Fadia Kader, Music Partnerships Manager, Instagram
– Fadia Kader
– Fadia Kader
“Last night, D-Nice kept getting kicked off of Instagram Live and, literally and I had 15 DMs,” Fadia Kader says. “’Hey, can you help D-Nice fix his Instagram?’” This, mind you, was at 1:30 a.m. But for Kader, a supremely professional and talented exec who is the contact point for much of the music business and the wildly successful social media platform, it’s just another 24/7 day and night at the home office. “My role is a very 360 cross-functional role,” she says.
It makes sense considering Kader is a polymath baller whose expansive skillsets include digital marketing, branding, live events, artist management, trend forecasting, A&R, customer service and so much else. And it also stands to reason her well-rounded talents coalesced in the live space.
“Broke and Boujee was a party I started in Atlanta that set off this creative subculture and lifestyle scene,” Kader says. At the time she was also managing artists Proton and Bosco and the party allowed her to promote them, her friends’ music and up and coming musicians which led to bigger shows and one she says that changed her life.
“So we did Drake’s first sold-out show in Atlanta,” Kader recalls. “Our whole niche was bringing in artists who we felt had next, first to Atlanta. That show got so much press it set off this domino effect.”
For Kader, too, who subsequently moved to New York where her topnotch skills propelled her to gigs at Complex Media, Def Jam, Twitter, and finally Instagram. The Insta tentpoles she’s most proud of include creating the Instagram Women’s Brunch during the Grammys, her work with Billie Eilish as well her Put You On showcases. “I get to use my A&R skills and trend forecasting skills and identify artists who I think have next.” This has included Tierra Whack,Brent Faiyaz, Freddie Gibbs and Lucky Daye among others.
Instagram, these pandemic days, is operating at whole other level with events like Global Citizen’s Together at Home, which launched with John Legend and Chris Martin and the Verzuz battles Swizz Beats and Timbaland’s pioneered which has a stratospheric 1.9 million followers. “With COVID, artists miss connecting with fans,” Kader says. “so it’s just the perfect time now.”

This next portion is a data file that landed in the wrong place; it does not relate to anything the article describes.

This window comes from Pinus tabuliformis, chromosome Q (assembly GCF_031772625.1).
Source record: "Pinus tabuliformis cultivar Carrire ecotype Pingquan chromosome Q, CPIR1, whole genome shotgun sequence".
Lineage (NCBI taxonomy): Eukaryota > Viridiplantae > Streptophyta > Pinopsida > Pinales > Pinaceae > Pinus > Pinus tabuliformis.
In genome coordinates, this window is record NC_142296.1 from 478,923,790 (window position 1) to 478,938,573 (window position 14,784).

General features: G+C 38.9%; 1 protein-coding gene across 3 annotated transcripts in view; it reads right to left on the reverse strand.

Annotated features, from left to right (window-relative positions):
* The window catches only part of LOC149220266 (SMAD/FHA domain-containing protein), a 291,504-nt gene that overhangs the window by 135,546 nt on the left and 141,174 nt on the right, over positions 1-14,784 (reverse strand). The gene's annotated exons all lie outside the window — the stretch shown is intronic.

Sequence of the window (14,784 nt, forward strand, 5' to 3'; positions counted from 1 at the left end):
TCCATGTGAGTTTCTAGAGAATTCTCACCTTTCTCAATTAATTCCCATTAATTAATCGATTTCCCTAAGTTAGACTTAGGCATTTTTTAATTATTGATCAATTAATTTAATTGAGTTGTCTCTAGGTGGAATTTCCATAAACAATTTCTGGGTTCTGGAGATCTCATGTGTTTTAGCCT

The show that changed your life.
“I would say doing Drake’s first Atlanta show. Professionally, the Drake show was definitely a big moment in my career, just the trend forecasting that went into that and just being ahead of the curve there. Personally, I really, really loved Feist and seeing her perform the full Pleasure album in full when it came out with a band was just phenomenal.”
Artists to watch breaking in the next year.
“Deb Never is a good one. She’s a great artist. Dominic Fike had a buzz last year, but his new album coming out, it’ll be really good to kind of keep an eye on him. Billie Eilish’s brother, Finneas, is really, really dope. Orville Peck is pretty amazing. He’s a personal favorite. Omar Apollo, Snoh Aalegra. Those are all artists that have been bubbling in the scene and in culture, but I think they’re going to start making their big-time debuts.”
Technology most impacting your daily work or personal life?
“Oh, my phone. I have to have my phone at all times. It drives myself included crazy, along with my husband and everyone else around me. But the phone is crucial to what I do.”
Best, worst career-related advice you’ve received?
“Best advice I ever got was was more like an affirmation. It was just like, “Sometimes what you’re good at chooses you, you don’t choose it.” I think that put a lot of things into perspective as far as what I wanted my career to look like long-term. Worst career advice is someone just telling me I use Instagram too much at the time, and I’m like, “Okay, but here I am working at Instagram.”
The best live show you saw this year?
“The last show that I can remember that I saw was in Vegas, Babyface. I don’t think I saw anything since then. But yeah, Babyface is it. I’m a huge Baby Face fan, so– Oh, amazing. He’s always good, every time I’ve seen him he’s just phenomenal.”
Your favorite venue to see a show at and why?
“I’m new to LA but I really like the Troubadour because you can break artists there and then it’s always a nice story to say, “I saw Orville Peck there. I’ve seen some really cool stuff, intimate stuff that happens there. It’s nice and intimate and the sound is really great. I like it gritty and grimy and it’s pretty cool.”
The role of live streaming going forward?
“I think it’s going to get better and better, the more this new normal it becomes our regular normal, we’re going to be doing more things at home in more intimate settings. So I foresee a future that is going to be extremely lucrative to artists in the live-streaming space for sure. And I’m excited to see what we create as a platform or what other platforms pop up in the process to help artists during these times because I just don’t see us doing any big, big events until 2022 honestly. People are getting creative. Megan Thee Stallion, here in LA, just did an event where they took over a carwash and they take over your radio and that’s a live event. People are going to really dive into really intimate lives, super fandom moments and tap into live streaming and try to bring both worlds together. So it’s exciting to see where we all end up.”